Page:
Ken Joysey spent most of his scientific career in the University Museum of Zoology , and was Director of the Museum from 1970 until his retirement in 1995.
An appreciation of his life and contribution to the Department can be found below.
Ken Joysey, who died on 25th November 2012, spent most of his scientific career in the Museum of Zoology. Ken came to Cambridge from research training at University College London, initially to the Department of Earth Sciences. Subsequently he crossed Downing Street to the Museum, which he entered as Assistant Curator in 1955. In 1970, the distinguished vertebrate palaeontologist Rex Parrington retired and Ken took over as Director.
Ken was Director of the Museum for 25 years (he retired in 1995) but even before he took up this role he had been part of a small group of members of the Department who collaborated with Arup Associates in the design of the Arup Building. This was a very time-consuming occupation, especially because Ken was responsible for masterminding the move of the Museum contents out of the old building and back into the new.
At UCL, Ken had worked on rates of evolution in fossil echinoderms, and an interest in quantifying evolutionary change underpinned all his subsequent work. At Cambridge he took a special interest in Ice Age mammals, and did extensive field work and collecting in the surrounding areas. Many of his colleagues knew him mostly in connection with this work. From 1970, however, Ken became actively involved in the study of molecular evolution. He had the advantage that his wife, Valerie, was working as an immunologist in the area of transplant immunology, and so conversations about proteins were a normal part of domestic life. Ken was already exploring this new area when a collaboration developed with Hermann Lehmann and Alex Romero-Herrera in Biochemistry. This collaboration ran very productively for 6 years, and Ken maintained involvement in the area for many years after. In 1974/75 Ken was a member of the Zaire River Expedition, led by John Blashford-Snell. Ken had done National Service (and had subsequently been seconded to the Ministry of Defence) so he was eminently suited to this military and scientific expedition which provided valuable material for research and for the Museum.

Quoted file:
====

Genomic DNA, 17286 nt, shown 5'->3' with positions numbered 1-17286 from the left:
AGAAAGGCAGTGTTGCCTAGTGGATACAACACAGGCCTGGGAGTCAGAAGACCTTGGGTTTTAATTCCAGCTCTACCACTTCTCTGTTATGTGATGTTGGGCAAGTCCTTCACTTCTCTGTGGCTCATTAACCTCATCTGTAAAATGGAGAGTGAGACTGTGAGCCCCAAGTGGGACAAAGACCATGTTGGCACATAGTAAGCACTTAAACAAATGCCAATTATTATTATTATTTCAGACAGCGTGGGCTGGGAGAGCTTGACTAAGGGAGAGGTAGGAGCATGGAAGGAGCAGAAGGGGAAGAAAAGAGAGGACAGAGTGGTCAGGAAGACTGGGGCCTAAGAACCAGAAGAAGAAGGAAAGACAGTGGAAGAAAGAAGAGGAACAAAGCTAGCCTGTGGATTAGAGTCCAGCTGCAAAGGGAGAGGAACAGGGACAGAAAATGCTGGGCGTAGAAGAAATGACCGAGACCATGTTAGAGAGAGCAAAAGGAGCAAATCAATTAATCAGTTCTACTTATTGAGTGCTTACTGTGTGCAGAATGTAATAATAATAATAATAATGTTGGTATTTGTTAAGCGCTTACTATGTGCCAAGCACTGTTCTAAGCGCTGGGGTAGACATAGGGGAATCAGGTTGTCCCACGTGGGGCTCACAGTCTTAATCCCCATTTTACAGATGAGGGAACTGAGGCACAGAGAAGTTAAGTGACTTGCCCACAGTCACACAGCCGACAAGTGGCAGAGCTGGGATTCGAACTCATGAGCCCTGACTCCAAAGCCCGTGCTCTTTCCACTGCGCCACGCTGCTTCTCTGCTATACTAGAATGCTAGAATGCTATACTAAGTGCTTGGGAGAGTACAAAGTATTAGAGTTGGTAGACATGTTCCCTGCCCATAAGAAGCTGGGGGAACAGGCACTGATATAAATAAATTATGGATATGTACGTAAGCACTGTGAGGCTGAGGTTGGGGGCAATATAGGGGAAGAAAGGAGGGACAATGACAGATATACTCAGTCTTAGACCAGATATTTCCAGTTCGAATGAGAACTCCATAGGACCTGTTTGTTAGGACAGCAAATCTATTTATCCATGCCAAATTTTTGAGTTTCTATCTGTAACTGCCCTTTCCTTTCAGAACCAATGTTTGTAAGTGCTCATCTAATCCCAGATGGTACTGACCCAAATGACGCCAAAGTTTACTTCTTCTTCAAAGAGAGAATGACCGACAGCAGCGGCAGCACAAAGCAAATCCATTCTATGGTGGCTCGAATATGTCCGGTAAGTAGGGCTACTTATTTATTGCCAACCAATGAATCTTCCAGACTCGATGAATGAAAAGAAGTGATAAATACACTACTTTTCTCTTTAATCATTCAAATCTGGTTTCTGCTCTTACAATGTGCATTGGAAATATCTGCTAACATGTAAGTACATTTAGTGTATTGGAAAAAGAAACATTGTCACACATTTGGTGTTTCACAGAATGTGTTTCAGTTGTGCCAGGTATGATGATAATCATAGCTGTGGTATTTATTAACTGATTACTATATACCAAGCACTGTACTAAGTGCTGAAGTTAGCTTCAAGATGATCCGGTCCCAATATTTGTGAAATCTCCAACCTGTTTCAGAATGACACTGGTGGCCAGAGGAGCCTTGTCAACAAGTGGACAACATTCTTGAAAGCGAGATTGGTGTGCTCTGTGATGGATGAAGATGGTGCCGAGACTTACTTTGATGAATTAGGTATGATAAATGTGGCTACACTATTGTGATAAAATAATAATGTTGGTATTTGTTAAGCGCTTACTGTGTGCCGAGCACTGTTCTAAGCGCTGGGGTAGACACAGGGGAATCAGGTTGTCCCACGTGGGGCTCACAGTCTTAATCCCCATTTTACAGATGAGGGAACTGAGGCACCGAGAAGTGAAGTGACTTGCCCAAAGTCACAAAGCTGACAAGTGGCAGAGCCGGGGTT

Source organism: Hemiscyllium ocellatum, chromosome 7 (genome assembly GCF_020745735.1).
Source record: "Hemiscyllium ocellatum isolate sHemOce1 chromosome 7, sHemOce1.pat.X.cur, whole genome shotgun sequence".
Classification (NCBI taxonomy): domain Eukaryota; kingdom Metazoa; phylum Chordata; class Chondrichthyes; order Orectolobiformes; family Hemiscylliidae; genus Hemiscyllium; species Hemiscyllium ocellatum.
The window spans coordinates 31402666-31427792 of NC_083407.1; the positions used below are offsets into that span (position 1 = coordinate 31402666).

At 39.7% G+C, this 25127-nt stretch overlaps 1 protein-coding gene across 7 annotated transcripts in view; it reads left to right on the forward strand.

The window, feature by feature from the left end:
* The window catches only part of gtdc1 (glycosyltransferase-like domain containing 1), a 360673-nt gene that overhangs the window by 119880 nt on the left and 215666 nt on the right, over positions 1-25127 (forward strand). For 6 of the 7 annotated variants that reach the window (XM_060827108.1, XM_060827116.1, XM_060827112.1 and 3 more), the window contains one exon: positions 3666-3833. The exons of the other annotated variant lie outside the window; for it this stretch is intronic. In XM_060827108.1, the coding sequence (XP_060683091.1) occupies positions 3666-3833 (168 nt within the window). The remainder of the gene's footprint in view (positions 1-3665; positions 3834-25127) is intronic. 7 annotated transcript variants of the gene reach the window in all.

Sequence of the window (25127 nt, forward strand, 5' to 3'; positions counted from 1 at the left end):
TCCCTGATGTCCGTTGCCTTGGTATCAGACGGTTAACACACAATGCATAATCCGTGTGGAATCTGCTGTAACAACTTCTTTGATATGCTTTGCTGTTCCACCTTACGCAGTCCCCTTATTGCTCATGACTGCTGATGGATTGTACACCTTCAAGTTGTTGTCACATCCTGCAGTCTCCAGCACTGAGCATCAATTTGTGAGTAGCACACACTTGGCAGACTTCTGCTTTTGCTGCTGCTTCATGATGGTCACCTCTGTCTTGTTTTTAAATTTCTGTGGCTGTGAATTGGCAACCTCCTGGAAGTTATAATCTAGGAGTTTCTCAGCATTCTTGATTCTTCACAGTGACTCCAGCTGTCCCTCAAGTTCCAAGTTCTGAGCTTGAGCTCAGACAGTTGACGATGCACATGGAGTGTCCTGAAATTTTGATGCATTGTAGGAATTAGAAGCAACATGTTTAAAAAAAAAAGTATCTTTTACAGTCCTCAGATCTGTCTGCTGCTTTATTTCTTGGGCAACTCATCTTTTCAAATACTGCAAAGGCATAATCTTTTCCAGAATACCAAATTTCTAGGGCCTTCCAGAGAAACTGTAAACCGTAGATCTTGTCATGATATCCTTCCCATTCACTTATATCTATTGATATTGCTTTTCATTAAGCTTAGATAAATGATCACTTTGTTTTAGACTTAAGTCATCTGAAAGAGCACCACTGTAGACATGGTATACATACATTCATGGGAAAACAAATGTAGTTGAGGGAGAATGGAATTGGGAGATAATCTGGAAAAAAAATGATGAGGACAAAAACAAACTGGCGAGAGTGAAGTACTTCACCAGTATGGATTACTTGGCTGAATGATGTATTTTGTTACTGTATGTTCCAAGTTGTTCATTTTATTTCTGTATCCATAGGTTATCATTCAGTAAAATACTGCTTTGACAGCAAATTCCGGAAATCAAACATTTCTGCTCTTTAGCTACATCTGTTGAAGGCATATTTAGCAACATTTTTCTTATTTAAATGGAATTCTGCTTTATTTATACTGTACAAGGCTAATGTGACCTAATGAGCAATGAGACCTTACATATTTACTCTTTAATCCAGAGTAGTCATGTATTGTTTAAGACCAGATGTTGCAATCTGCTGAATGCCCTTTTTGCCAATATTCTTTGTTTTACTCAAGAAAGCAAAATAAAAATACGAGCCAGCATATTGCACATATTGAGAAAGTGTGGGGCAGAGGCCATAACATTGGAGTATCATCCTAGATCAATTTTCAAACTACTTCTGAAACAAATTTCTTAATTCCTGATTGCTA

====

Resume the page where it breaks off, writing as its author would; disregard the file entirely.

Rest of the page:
Ken had equal facility in zoology and geology, and he was an inspiring teacher of undergraduates, having taught for all the time of his presence in the Department. Many people currently working in the fields in which he lectured were inspired by his genuine and conspicuous enthusiasm, and remember him with affection and gratitude.
Ray Symonds, the Senior Assistant in the Museum under Ken, writes
“Ken played a massively important part in the design and development of the present Museum building. The previous building had been a typical Victorian Museum and I'm sure that it was largely Ken's vision, museum expertise, technical know how and attention to detail that ensured we got a Museum whose design and facilities were quite remarkable for their day and are still worthy even by modern standards.
Of enormous importance to me when I first started in the Museum was Ken's encyclopaedic knowledge of the collections, the collectors, the archives, the Museum's curatorial procedures and technical details of collections management. This was ALL the collections, not just those for which he had curatorial responsibility or had a research or teaching interest - there cannot be many people in the history of the Museum who have acquired such an in depth, detailed knowledge. His willingness to share this was vital to my career development. Whenever I asked Ken a question about the collections or the Museum's procedures I would invariably receive a comprehensive tutorial that not only answered my immediate question but provided me with all the background and related information. These sessions would frequently go on into the early evening but were invaluable and extremely enjoyable!
His passion for the collections and the animal kingdom, coupled with a passion for passing on knowledge and teaching was not just reserved for members of staff or students. I frequently witnessed him doing the same for members of the public, of all ages, visiting the galleries. I am not sure if that is how Museum Directors should spend their time but it is a measure of the generous nature of the man that all you had to do to be a recipient of his wisdom and enthusiasm was to show an interest!”
Adrian Friday and Ray Symonds